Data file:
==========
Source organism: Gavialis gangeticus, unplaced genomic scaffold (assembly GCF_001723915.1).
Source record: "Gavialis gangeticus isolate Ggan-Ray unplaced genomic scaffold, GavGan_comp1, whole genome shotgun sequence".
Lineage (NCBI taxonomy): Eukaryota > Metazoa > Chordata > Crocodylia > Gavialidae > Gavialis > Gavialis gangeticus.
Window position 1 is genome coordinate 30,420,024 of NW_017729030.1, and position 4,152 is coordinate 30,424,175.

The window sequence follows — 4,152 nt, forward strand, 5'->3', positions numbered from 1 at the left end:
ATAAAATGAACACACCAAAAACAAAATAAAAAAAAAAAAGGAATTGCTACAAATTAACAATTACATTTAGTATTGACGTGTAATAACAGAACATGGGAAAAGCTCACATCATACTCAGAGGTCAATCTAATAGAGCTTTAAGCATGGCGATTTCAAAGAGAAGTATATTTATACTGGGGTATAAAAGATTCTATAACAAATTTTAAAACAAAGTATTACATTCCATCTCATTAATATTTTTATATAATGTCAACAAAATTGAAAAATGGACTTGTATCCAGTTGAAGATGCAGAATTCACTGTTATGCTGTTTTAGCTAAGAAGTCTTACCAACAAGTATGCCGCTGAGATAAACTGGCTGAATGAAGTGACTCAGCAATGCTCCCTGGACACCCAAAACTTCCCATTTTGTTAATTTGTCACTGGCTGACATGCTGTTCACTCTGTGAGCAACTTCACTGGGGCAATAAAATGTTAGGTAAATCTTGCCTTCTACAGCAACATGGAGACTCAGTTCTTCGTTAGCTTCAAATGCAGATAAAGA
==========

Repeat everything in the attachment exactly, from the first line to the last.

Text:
Source organism: Gavialis gangeticus, unplaced genomic scaffold (assembly GCF_001723915.1).
Source record: "Gavialis gangeticus isolate Ggan-Ray unplaced genomic scaffold, GavGan_comp1, whole genome shotgun sequence".
Lineage (NCBI taxonomy): Eukaryota > Metazoa > Chordata > Crocodylia > Gavialidae > Gavialis > Gavialis gangeticus.
Window position 1 is genome coordinate 30,420,024 of NW_017729030.1, and position 4,152 is coordinate 30,424,175.

The window sequence follows — 4,152 nt, forward strand, 5'->3', positions numbered from 1 at the left end:
ATAAAATGAACACACCAAAAACAAAATAAAAAAAAAAAAGGAATTGCTACAAATTAACAATTACATTTAGTATTGACGTGTAATAACAGAACATGGGAAAAGCTCACATCATACTCAGAGGTCAATCTAATAGAGCTTTAAGCATGGCGATTTCAAAGAGAAGTATATTTATACTGGGGTATAAAAGATTCTATAACAAATTTTAAAACAAAGTATTACATTCCATCTCATTAATATTTTTATATAATGTCAACAAAATTGAAAAATGGACTTGTATCCAGTTGAAGATGCAGAATTCACTGTTATGCTGTTTTAGCTAAGAAGTCTTACCAACAAGTATGCCGCTGAGATAAACTGGCTGAATGAAGTGACTCAGCAATGCTCCCTGGACACCCAAAACTTCCCATTTTGTTAATTTGTCACTGGCTGACATGCTGTTCACTCTGTGAGCAACTTCACTGGGGCAATAAAATGTTAGGTAAATCTTGCCTTCTACAGCAACATGGAGACTCAGTTCTTCGTTAGCTTCAAATGCAGATAAAGA